Eight days later, Isaac was circumcised but the household discord between Sarah and Hagar didn’t come to a head until after Isaac was weaned and they had a party to celebrate this milestone. We read that “Sarah saw the son of Hagar the Egyptian, whom she had borne to Abraham, mocking.” The word that is translated into “mocking” is the same word, tsachaq. Who was Ishmael mocking?

This controversy between Sarah and Hagar doesn’t end in Genesis 21. The Apostle Paul teaches on the topic in Galatians 4. The apostle Paul uses the example of these women to present a profound spiritual lesson. 

“Now I say, as long as the heir is a child, he does not differ at all from a slave although he is owner of everything, but he is under guardians and managers until the date set by the father.” (Gal. 4:1-2)

The father does not act spontaneously when he makes a decision about when the son is ready to take care of his own affairs. Until the son comes to the age that the father has set to emancipate the child, the father appoints a guardian to take care of the son. But when the son comes of age, the slave is still a slave but the son is now the ruler of all the estate, as appointed by the father. 

The apostle Paul tells us that the Law is a guardian, appointed by the Father. The prophets were the stewards to make sure the children of God kept the law. The Torah teaches us how to live our lives. The heirs were the Jewish people. 

Gal. 4:4 starts, “But when the fullness of the time came, God sent forth His Son.” That “fullness of time refers to a מועד mo’ed, an “appointed time.” God’s Son came to the earth at a specific time. The Apostle Paul tells us that even the “heirs”, the Jewish people, become sons of God by adoption, just as the Gentiles are sons of God through adoption by Yeshua.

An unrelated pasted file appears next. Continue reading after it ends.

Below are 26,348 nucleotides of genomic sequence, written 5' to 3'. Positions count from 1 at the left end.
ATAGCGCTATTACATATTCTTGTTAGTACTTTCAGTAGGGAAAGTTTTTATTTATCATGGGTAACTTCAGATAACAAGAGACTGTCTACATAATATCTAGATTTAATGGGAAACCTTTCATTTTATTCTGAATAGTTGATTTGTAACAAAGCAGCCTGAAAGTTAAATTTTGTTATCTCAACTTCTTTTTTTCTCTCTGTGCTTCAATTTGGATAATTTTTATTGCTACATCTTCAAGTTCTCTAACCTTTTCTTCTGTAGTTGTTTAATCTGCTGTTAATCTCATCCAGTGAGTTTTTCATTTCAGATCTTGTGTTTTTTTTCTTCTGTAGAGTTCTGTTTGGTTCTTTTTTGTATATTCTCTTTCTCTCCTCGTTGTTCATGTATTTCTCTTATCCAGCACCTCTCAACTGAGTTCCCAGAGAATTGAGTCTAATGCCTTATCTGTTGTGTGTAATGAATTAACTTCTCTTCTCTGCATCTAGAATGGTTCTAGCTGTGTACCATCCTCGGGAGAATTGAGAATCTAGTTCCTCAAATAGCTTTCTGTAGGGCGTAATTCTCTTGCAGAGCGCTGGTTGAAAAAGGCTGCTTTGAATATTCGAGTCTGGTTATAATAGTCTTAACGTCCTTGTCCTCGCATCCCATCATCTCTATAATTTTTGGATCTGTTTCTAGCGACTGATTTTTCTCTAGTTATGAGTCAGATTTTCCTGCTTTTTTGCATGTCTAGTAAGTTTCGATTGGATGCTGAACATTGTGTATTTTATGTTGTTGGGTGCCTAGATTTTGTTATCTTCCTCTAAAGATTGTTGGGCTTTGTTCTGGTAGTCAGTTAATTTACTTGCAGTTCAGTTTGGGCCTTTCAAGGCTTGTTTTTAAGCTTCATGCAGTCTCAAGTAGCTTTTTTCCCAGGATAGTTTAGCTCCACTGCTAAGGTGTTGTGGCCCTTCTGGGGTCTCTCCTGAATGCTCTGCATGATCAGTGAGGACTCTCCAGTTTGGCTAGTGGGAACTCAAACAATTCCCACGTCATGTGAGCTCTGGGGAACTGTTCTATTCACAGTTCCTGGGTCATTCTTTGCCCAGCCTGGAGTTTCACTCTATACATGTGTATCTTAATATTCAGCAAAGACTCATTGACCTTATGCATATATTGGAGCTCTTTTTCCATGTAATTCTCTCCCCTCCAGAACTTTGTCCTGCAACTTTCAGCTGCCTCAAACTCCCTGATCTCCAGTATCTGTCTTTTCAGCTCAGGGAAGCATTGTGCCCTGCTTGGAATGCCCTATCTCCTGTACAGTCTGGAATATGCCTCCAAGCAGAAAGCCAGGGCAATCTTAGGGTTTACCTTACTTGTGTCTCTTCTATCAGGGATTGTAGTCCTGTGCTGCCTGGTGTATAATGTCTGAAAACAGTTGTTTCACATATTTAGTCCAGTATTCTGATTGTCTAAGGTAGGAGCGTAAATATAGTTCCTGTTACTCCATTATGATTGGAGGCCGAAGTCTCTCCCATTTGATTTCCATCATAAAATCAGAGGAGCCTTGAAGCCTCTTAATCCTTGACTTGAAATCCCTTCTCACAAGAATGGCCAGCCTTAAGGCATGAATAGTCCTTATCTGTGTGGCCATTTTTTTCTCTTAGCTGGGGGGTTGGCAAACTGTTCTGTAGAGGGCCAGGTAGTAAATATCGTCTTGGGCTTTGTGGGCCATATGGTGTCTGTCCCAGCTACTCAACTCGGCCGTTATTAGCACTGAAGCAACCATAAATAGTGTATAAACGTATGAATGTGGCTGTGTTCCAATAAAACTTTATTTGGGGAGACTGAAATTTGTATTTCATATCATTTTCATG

Paul goes on to address the non-Jewish members of the Galatian congregation:

“However at that time, when you did not know God, you were slaves to those which by nature are not gods. But now that you have come to know God, or rather to be known by God, how is it that you turn back again to the weak and worthless elemental things, to which you desire to be enslaved all over again?” 

According to the apostle Paul, death and sin reigned from Adam to Moses even though there was no Torah (Rom. 5:12–14). The Torah had to be codified because of sin. Sin had to be explained. If you do everything the Torah says to do, does it justify you? No. It just tells you what sin is. 

Paul explained that there are two deals between mankind and God represented by Hagar and Ishmael vs. Sarah and Isaac. The promise was given to Abraham and Sarah first, before Hagar. Hagar, in a sense, tried to usurp that promise, but God would not allow it. The “freedom” of Sarah was before the “bondage” of Hagar. Why did Paul connect Hagar with Sinai and Jerusalem in Galatians 4? That “city” is built upon the Law and built by man on Earth. Sarah is the “mother” of believers in God, and she represents New Jerusalem — the one in heaven, a city that no man built. Sarah and her promise are not bound to the Earth.    

Reader: Jeff. Speaker: Richard Agee. Summary: Tammy.